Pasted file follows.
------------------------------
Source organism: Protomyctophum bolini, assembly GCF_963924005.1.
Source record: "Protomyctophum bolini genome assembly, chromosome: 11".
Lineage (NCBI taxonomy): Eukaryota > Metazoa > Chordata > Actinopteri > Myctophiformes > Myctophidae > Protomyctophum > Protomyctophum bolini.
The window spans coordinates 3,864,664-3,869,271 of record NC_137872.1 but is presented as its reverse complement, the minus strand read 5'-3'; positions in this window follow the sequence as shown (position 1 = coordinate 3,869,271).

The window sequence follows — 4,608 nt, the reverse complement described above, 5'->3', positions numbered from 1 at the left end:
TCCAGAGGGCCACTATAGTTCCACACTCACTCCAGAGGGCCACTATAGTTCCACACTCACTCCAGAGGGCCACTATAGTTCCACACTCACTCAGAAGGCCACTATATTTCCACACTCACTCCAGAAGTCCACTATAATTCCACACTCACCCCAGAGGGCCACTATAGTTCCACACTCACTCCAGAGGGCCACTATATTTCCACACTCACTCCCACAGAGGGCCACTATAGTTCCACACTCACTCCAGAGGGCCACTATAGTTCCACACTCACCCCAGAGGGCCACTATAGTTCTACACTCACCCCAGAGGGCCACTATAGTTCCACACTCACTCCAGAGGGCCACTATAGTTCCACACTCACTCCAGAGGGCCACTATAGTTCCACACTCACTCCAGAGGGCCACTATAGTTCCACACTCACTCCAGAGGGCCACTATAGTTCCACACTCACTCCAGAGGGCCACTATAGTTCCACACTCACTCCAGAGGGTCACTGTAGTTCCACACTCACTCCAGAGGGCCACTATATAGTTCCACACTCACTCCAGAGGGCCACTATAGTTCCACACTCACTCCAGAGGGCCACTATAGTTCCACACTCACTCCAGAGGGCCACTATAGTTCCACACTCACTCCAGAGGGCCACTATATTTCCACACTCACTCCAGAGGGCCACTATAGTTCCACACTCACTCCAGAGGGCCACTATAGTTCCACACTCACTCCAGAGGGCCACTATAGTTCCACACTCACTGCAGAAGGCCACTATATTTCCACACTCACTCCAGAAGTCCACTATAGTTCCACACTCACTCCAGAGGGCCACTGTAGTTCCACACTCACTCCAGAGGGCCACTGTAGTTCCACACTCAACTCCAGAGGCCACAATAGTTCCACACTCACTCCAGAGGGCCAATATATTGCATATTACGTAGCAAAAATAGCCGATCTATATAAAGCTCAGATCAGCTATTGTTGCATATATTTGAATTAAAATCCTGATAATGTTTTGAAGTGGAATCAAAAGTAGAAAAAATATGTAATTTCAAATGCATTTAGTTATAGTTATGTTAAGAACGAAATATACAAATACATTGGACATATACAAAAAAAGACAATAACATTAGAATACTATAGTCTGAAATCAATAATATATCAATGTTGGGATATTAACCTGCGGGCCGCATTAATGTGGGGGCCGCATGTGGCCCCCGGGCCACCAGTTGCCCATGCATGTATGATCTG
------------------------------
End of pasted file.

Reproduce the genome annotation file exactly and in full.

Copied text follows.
Source organism: Protomyctophum bolini, assembly GCF_963924005.1.
Source record: "Protomyctophum bolini genome assembly, chromosome: 11".
Lineage (NCBI taxonomy): Eukaryota > Metazoa > Chordata > Actinopteri > Myctophiformes > Myctophidae > Protomyctophum > Protomyctophum bolini.
The window spans coordinates 3,864,664-3,869,271 of record NC_137872.1 but is presented as its reverse complement, the minus strand read 5'-3'; positions in this window follow the sequence as shown (position 1 = coordinate 3,869,271).

The window sequence follows — 4,608 nt, the reverse complement described above, 5'->3', positions numbered from 1 at the left end:
TCCAGAGGGCCACTATAGTTCCACACTCACTCCAGAGGGCCACTATAGTTCCACACTCACTCCAGAGGGCCACTATAGTTCCACACTCACTCAGAAGGCCACTATATTTCCACACTCACTCCAGAAGTCCACTATAATTCCACACTCACCCCAGAGGGCCACTATAGTTCCACACTCACTCCAGAGGGCCACTATATTTCCACACTCACTCCCACAGAGGGCCACTATAGTTCCACACTCACTCCAGAGGGCCACTATAGTTCCACACTCACCCCAGAGGGCCACTATAGTTCTACACTCACCCCAGAGGGCCACTATAGTTCCACACTCACTCCAGAGGGCCACTATAGTTCCACACTCACTCCAGAGGGCCACTATAGTTCCACACTCACTCCAGAGGGCCACTATAGTTCCACACTCACTCCAGAGGGCCACTATAGTTCCACACTCACTCCAGAGGGCCACTATAGTTCCACACTCACTCCAGAGGGTCACTGTAGTTCCACACTCACTCCAGAGGGCCACTATATAGTTCCACACTCACTCCAGAGGGCCACTATAGTTCCACACTCACTCCAGAGGGCCACTATAGTTCCACACTCACTCCAGAGGGCCACTATAGTTCCACACTCACTCCAGAGGGCCACTATATTTCCACACTCACTCCAGAGGGCCACTATAGTTCCACACTCACTCCAGAGGGCCACTATAGTTCCACACTCACTCCAGAGGGCCACTATAGTTCCACACTCACTGCAGAAGGCCACTATATTTCCACACTCACTCCAGAAGTCCACTATAGTTCCACACTCACTCCAGAGGGCCACTGTAGTTCCACACTCACTCCAGAGGGCCACTGTAGTTCCACACTCAACTCCAGAGGCCACAATAGTTCCACACTCACTCCAGAGGGCCAATATATTGCATATTACGTAGCAAAAATAGCCGATCTATATAAAGCTCAGATCAGCTATTGTTGCATATATTTGAATTAAAATCCTGATAATGTTTTGAAGTGGAATCAAAAGTAGAAAAAATATGTAATTTCAAATGCATTTAGTTATAGTTATGTTAAGAACGAAATATACAAATACATTGGACATATACAAAAAAAGACAATAACATTAGAATACTATAGTCTGAAATCAATAATATATCAATGTTGGGATATTAACCTGCGGGCCGCATTAATGTGGGGGCCGCATGTGGCCCCCGGGCCACCAGTTGCCCATGCATGTATGATCTG